South Carolina’s Senate To Hold Hearing on Legalizing Medical Marijuana Within the State

Toby Hazlewood

The proposals are still extremely restricted

South Carolina's State Senate is meeting on April 4 for a rare Monday meeting, to consider proposals to legalize the use of marijuana for medical purposes.

In early February, the South Carolina Compassionate Care act was approved by the Senate, which contained provisions to legalize marijuana for select medical uses, but this has yet to be formalized into any law.

The meeting on April 4 is of the House Medical, Military, Public and Municipal Affairs Committee - the only committee with a Democratic majority and a Democratic chair. This could signify that the bill has a high chance of approval when it's considered by them.

A restricted legalization

South Carolina is one of only four states (together with Kansas, Wyoming and Idaho) where marijuana is currently fully illegal. While Republican Senator Tom Davis has been championing this bill for a number of years, the provisions within it are still quite restricted.

The illnesses that could be treated using marijuana under the law include cancer, multiple sclerosis, glaucoma, sickle cell anemia and autism. The drug could be obtained only through specially chosen pharmacies and it would remain illegal to smoke it - the marijuana could only be administered via oils, patches, salves or a vaporizer and doctors would only be able to prescribe it two-weeks' supply at a time.

The bill being considered is a step in the right direction for those who want to see medical marijuana legally available in South Carolina. However, it seems like the restrictions may well limit the benefit that can be received by those taking it.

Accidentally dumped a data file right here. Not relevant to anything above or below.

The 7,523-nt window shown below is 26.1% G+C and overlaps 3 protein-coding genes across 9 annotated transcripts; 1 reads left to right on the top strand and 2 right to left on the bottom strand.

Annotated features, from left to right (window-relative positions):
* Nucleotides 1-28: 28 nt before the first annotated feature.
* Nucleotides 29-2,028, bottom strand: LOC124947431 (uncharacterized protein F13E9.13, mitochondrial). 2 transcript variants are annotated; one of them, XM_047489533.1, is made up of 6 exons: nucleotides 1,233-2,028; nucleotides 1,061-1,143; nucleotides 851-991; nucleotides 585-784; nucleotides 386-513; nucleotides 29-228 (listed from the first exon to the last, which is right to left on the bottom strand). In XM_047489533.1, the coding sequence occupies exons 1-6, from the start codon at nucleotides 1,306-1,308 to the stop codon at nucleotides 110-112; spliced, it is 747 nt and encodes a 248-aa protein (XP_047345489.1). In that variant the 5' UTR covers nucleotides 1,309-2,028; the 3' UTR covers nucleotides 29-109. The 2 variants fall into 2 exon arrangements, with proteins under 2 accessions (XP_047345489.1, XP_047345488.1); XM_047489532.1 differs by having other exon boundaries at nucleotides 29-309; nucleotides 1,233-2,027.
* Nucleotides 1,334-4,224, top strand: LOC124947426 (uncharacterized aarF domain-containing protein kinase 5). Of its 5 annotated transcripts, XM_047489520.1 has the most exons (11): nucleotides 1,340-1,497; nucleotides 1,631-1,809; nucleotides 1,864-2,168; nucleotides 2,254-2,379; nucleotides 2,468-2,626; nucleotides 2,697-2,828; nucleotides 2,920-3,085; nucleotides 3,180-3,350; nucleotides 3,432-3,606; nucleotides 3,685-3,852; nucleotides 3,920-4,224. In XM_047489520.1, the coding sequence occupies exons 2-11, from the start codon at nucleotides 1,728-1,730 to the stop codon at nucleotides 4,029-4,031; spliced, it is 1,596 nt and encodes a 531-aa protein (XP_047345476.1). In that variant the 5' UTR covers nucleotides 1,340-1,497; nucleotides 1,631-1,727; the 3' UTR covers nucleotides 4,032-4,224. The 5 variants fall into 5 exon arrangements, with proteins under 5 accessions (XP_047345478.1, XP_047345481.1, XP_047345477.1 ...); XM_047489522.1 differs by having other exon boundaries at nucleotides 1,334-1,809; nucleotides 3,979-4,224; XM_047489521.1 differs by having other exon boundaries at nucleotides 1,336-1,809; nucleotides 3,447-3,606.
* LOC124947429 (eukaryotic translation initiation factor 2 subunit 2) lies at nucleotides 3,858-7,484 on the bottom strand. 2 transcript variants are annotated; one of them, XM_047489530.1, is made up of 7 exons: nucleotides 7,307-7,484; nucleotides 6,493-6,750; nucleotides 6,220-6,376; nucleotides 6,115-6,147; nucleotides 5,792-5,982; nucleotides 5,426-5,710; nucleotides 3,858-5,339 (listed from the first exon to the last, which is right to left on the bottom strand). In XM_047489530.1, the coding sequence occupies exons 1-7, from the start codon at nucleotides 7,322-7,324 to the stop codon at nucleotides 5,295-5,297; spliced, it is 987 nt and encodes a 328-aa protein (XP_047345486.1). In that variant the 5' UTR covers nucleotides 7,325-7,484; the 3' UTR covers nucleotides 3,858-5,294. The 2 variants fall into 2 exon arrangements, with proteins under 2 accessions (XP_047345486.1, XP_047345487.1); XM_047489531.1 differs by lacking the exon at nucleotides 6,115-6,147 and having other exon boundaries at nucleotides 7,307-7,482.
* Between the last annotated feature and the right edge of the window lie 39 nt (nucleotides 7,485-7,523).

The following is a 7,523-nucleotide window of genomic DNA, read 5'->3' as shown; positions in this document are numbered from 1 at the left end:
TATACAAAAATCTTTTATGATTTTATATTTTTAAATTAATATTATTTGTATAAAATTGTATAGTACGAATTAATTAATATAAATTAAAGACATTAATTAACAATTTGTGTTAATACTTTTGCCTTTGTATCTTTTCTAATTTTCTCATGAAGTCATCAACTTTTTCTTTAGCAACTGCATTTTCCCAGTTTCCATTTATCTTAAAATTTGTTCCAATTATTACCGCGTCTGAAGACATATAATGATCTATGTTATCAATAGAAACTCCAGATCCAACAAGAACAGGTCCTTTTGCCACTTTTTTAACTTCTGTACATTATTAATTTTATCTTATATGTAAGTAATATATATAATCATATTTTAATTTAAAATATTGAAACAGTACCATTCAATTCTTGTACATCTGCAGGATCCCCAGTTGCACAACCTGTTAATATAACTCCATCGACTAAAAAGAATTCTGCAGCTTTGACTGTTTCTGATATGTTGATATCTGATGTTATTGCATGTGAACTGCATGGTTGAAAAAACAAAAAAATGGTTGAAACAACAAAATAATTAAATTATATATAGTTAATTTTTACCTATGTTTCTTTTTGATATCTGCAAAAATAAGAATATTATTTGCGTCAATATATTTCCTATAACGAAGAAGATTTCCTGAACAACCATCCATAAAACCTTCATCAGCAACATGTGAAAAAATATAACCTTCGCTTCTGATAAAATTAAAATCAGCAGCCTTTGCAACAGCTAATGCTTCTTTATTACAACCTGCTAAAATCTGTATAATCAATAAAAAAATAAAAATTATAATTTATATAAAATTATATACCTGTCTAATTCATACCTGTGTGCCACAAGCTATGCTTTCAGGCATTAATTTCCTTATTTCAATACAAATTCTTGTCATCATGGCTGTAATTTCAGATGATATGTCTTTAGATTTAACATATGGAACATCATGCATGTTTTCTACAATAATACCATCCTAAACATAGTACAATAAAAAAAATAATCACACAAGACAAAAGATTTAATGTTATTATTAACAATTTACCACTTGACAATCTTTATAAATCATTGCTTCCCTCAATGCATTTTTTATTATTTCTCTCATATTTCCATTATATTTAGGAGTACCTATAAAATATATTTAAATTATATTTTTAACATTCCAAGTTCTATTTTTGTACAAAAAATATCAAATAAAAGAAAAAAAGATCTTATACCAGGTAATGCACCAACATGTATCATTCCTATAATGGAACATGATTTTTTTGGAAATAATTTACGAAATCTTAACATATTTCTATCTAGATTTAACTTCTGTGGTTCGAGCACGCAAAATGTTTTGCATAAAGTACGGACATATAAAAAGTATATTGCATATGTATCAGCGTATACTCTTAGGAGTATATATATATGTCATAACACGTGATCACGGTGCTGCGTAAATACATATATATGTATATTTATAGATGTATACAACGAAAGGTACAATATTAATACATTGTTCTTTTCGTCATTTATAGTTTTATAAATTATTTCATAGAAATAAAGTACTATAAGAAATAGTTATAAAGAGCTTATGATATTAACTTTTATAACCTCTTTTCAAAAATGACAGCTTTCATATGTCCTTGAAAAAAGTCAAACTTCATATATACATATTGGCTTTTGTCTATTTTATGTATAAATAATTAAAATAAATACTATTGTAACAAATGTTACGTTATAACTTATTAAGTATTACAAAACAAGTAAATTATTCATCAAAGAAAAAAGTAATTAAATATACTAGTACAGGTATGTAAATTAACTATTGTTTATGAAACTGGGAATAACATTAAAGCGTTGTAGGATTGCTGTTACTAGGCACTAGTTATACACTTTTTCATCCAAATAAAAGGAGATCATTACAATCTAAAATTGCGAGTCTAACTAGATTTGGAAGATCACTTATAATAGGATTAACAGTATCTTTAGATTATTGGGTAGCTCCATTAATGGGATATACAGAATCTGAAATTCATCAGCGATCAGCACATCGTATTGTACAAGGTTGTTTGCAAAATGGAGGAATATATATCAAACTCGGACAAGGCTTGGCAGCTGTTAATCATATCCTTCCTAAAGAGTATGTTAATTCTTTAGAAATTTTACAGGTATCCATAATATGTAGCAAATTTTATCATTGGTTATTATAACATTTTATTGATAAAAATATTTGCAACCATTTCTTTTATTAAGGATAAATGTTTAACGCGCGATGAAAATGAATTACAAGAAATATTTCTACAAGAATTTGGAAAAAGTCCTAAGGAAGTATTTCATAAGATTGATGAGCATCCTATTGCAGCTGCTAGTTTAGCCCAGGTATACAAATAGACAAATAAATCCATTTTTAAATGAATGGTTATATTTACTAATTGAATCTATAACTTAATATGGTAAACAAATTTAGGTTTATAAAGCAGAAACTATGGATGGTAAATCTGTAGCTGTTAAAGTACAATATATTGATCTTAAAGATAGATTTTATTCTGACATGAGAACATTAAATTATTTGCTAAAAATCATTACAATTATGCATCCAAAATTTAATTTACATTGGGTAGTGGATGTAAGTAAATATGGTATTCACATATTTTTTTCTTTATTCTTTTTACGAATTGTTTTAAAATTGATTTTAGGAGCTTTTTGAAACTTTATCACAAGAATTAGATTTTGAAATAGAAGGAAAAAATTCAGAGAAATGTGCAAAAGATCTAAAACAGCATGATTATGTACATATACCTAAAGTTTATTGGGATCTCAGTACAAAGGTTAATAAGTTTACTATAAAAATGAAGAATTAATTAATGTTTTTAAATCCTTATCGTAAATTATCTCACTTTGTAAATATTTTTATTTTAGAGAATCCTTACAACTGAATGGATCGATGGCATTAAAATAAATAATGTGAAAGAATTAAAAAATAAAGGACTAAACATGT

Notably, the list of acceptable conditions doesn't include critical pain usually treated with addictive opioids or psychological conditions like Post Traumatic Stress Disorder (PTSD).

Marijuana versus opioids

On June 15th of last year, Governor Greg Abbott of Texas signed a bill expanding the availability of medical marijuana for cancer patients, as well as veterans and others suffering from PTSD.

While the bill was approved with strong support, it underwent some modifications. Most notably, it originally proposed an increase on the permissable THC limit from 0.5% to 5%, but the cap was dropped back down to 1% - a lower level of potency.

Crucially as relates to fentanyl and other opioids that are extremely addictive and problematic in society when they lead to addiction, the Texas bill had previously also included application of medical marijuana for sufferers of chronic pain that would usually be treated via opioids, but this was later removed.

If Texas had allowed the use of medical marijuana in place of opioids for treatment of chronic pain and PTSD, it might have meant that some of those patients forced to use fentanyl for pain relief could have instead used medical marijuana - far less addictive and potentially as effective.

Perhaps lessons can be learned in South Carolina if the Senate wants to really benefit citizens in allowing marijuana to be used for medical purposes.

What do you think about the potential legalization of medical marijuana in South Carolina? Are you in favor of the move, or against it? Let me know in the comment section below.

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